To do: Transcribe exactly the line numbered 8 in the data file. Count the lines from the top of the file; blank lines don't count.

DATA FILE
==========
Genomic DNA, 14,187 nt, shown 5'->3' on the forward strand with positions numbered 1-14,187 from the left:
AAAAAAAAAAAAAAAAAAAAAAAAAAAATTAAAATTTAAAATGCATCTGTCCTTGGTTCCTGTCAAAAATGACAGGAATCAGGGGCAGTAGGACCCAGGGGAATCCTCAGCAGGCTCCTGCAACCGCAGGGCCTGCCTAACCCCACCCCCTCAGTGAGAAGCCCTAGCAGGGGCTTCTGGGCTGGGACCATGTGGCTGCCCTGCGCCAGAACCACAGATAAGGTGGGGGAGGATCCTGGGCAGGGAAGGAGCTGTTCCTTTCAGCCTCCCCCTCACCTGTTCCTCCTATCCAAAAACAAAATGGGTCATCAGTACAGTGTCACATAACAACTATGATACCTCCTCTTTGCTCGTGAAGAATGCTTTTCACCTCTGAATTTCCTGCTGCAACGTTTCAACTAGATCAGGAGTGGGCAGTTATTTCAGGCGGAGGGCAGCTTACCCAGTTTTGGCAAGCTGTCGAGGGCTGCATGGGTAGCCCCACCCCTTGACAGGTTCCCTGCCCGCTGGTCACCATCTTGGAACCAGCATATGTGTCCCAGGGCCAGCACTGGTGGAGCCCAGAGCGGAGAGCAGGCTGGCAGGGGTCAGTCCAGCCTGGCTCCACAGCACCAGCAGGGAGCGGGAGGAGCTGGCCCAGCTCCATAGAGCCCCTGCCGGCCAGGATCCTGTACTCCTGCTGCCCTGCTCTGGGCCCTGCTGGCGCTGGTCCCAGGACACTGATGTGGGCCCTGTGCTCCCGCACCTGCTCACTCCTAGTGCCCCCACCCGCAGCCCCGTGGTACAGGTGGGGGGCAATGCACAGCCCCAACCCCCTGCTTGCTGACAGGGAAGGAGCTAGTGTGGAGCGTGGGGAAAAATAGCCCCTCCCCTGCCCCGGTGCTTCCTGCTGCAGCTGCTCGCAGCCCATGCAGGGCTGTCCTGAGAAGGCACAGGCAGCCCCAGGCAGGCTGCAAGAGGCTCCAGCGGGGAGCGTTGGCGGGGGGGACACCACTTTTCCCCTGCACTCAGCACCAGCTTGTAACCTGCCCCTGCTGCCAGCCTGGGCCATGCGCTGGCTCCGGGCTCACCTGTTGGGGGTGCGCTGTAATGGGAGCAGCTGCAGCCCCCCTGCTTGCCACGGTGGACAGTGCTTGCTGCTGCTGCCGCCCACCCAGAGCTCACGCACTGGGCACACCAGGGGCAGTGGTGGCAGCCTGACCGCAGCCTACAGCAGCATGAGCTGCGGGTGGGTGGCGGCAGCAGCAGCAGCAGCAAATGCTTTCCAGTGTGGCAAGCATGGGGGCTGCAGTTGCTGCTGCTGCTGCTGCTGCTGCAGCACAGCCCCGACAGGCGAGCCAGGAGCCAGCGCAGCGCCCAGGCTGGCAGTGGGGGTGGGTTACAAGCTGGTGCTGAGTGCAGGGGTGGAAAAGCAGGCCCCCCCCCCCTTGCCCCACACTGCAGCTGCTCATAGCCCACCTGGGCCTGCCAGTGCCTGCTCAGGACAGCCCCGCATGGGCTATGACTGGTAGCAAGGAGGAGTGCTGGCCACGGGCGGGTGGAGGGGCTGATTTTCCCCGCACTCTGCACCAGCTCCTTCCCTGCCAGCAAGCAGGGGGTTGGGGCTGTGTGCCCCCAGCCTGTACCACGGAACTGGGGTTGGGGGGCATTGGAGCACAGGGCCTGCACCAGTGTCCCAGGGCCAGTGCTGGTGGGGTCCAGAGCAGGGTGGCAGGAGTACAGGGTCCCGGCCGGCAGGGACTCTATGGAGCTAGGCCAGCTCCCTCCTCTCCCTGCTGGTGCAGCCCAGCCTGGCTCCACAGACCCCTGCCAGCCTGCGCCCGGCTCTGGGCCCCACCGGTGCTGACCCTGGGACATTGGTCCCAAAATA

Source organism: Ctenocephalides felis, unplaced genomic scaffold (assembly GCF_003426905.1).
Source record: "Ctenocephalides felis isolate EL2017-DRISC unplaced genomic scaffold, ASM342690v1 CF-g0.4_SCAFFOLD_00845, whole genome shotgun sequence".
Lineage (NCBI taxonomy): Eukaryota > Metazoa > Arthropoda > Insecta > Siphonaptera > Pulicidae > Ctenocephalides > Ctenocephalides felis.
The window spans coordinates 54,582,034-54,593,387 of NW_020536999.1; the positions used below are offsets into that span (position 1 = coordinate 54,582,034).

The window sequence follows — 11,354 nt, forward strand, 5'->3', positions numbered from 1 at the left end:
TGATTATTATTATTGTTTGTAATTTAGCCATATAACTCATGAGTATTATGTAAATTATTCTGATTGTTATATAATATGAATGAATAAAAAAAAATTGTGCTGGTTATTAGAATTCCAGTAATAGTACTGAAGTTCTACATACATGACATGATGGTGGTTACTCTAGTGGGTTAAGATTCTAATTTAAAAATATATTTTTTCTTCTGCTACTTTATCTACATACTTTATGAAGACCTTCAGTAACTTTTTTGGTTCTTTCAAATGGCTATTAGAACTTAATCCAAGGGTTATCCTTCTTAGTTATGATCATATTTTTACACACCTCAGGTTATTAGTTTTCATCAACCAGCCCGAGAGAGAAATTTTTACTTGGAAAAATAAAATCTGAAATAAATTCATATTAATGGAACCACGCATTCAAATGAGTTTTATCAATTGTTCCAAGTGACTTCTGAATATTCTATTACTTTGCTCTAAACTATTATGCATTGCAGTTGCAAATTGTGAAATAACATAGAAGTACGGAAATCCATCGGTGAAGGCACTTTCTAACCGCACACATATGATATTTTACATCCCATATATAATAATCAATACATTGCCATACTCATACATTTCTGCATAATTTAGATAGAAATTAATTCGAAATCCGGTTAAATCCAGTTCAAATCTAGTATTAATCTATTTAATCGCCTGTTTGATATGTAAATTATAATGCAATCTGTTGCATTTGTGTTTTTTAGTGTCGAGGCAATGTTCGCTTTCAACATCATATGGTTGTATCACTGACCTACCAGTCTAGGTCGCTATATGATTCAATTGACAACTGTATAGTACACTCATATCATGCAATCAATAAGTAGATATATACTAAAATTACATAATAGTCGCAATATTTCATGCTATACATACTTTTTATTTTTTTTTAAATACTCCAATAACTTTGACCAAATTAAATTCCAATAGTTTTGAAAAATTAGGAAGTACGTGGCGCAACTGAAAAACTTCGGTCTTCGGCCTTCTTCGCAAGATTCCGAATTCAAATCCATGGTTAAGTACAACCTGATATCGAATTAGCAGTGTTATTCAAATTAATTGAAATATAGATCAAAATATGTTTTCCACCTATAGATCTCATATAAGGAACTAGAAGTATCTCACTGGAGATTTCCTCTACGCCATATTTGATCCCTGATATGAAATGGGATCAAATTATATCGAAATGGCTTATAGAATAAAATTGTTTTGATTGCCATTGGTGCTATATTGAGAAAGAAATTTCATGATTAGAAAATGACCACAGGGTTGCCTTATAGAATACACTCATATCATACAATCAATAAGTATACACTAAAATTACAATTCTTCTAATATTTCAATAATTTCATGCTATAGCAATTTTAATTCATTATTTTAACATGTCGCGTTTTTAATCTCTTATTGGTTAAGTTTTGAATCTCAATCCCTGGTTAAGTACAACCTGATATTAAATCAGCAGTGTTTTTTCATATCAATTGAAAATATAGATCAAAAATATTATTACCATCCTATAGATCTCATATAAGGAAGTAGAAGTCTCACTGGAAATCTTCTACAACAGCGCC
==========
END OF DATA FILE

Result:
TGATTATTATTATTGTTTGTAATTTAGCCATATAACTCATGAGTATTATGTAAATTATTCTGATTGTTATATAATATGAATGAATAAAAAAAAATTGTGCTGGTTATTAGAATTCCAGTAATAGTACTGAAGTTCTACATACATGACATGATGGTGGTTACTCTAGTGGGTTAAGATTCTAATTTAAAAATATATTTTTTCTTCTGCTACTTTATCTACATACTTTATGAAGACCTTCAGTAACTTTTTTGGTTCTTTCAAATGGCTATTAGAACTTAATCCAAGGGTTATCCTTCTTAGTTATGATCATATTTTTACACACCTCAGGTTATTAGTTTTCATCAACCAGCCCGAGAGAGAAATTTTTACTTGGAAAAATAAAATCTGAAATAAATTCATATTAATGGAACCACGCATTCAAATGAGTTTTATCAATTGTTCCAAGTGACTTCTGAATATTCTATTACTTTGCTCTAAACTATTATGCATTGCAGTTGCAAATTGTGAAATAACATAGAAGTACGGAAATCCATCGGTGAAGGCACTTTCTAACCGCACACATATGATATTTTACATCCCATATATAATAATCAATACATTGCCATACTCATACATTTCTGCATAATTTAGATAGAAATTAATTCGAAATCCGGTTAAATCCAGTTCAAATCTAGTATTAATCTATTTAATCGCCTGTTTGATATGTAAATTATAATGCAATCTGTTGCATTTGTGTTTTTTAGTGTCGAGGCAATGTTCGCTTTCAACATCATATGGTTGTATCACTGACCTACCAGTCTAGGTCGCTATATGATTCAATTGACAACTGTATAGTACACTCATATCATGCAATCAATAAGTAGATATATACTAAAATTACATAATAGTCGCAATATTTCATGCTATACATACTTTTTATTTTTTTTTAAATACTCCAATAACTTTGACCAAATTAAATTCCAATAGTTTTGAAAAATTAGGAAGTACGTGGCGCAACTGAAAAACTTCGGTCTTCGGCCTTCTTCGCAAGATTCCGAATTCAAATCCATGGTTAAGTACAACCTGATATCGAATTAGCAGTGTTATTCAAATTAATTGAAATATAGATCAAAATATGTTTTCCACCTATAGATCTCATATAAGGAACTAGAAGTATCTCACTGGAGATTTCCTCTACGCCATATTTGATCCCTGATATGAAATGGGATCAAATTATATCGAAATGGCTTATAGAATAAAATTGTTTTGATTGCCATTGGTGCTATATTGAGAAAGAAATTTCATGATTAGAAAATGACCACAGGGTTGCCTTATAGAATACACTCATATCATACAATCAATAAGTATACACTAAAATTACAATTCTTCTAATATTTCAATAATTTCATGCTATAGCAATTTTAATTCATTATTTTAACATGTCGCGTTTTTAATCTCTTATTGGTTAAGTTTTGAATCTCAATCCCTGGTTAAGTACAACCTGATATTAAATCAGCAGTGTTTTTTCATATCAATTGAAAATATAGATCAAAAATATTATTACCATCCTATAGATCTCATATAAGGAAGTAGAAGTCTCACTGGAAATCTTCTACAACAGCGCC